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A multilingual Merry Christmas to all of you who celebrate it.

Or if you prefer, Happy Holidays, Jolly Yuletide, Seasons Greetings, Happy Friday, 行憲紀念日快樂! (Happy Constitution Day – for readers in Taiwan).

Here’s a version of ‘We Wish You a Merry Christmas’ I wrote yesterday. I was inspired by a friend who re-wrote of ‘We Three Kings’. It references other songs written by me and my friends.

‘We Wish You a Merry Christmas’ is a traditional English carol from the south west of England that has been around is various guises at least since the 19th century. More details.

Here are a few other Christmasy songs I found recently on YouTube that I thought I’d share with you:

The Carol of the Bells has been popping up in my feed quite a bit. It is based on the Ukrainian song Щедрик (Shchedryk):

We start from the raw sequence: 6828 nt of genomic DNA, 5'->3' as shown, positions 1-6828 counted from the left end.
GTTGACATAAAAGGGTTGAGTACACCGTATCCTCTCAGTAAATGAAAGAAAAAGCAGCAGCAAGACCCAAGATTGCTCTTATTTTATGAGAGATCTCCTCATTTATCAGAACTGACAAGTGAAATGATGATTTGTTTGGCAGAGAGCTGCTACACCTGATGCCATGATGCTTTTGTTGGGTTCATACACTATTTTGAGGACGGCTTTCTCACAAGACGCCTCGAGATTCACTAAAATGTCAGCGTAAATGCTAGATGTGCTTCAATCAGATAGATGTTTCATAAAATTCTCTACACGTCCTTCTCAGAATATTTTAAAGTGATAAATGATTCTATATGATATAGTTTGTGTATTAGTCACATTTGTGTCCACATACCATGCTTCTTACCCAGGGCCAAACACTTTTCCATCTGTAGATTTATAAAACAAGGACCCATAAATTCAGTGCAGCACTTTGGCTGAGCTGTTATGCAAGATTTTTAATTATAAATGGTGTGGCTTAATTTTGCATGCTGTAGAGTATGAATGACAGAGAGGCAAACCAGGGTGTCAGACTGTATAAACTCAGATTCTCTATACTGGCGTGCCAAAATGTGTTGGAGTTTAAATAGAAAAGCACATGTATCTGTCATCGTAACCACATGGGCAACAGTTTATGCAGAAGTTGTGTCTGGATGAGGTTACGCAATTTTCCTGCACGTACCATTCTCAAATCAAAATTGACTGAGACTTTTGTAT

Here’s a rather different version:

This is not exactly a Christmas song, but does have a Christmasy theme, and is a lot of fun to watch and listen to. It is by Nanowar of Steel, an Italian band, and was inspired by the IKEA catalogue. How many languages can you spot in it?

A couple of other Christmasy songs that I quite like:

4 thoughts on “Chrimbo

  1. I would say ‘chrimble’ and never ‘chrimbo’. Is this dialectal in modern English? I come from the North of England (originally Yorkshire). For a non-religious description I like ‘Yuletide’ which originally meant ‘time of festivals’.

  2. I’ve heard both Chrimbo and Chrimble – I’m originally from Lancashire, and I think I first heard Chrimbo and Daddy Chrimbo from my cousins in Kent.

  3. I wonder if it’s arisen because people in the London area pronounce an L at the end of words as a vowel?

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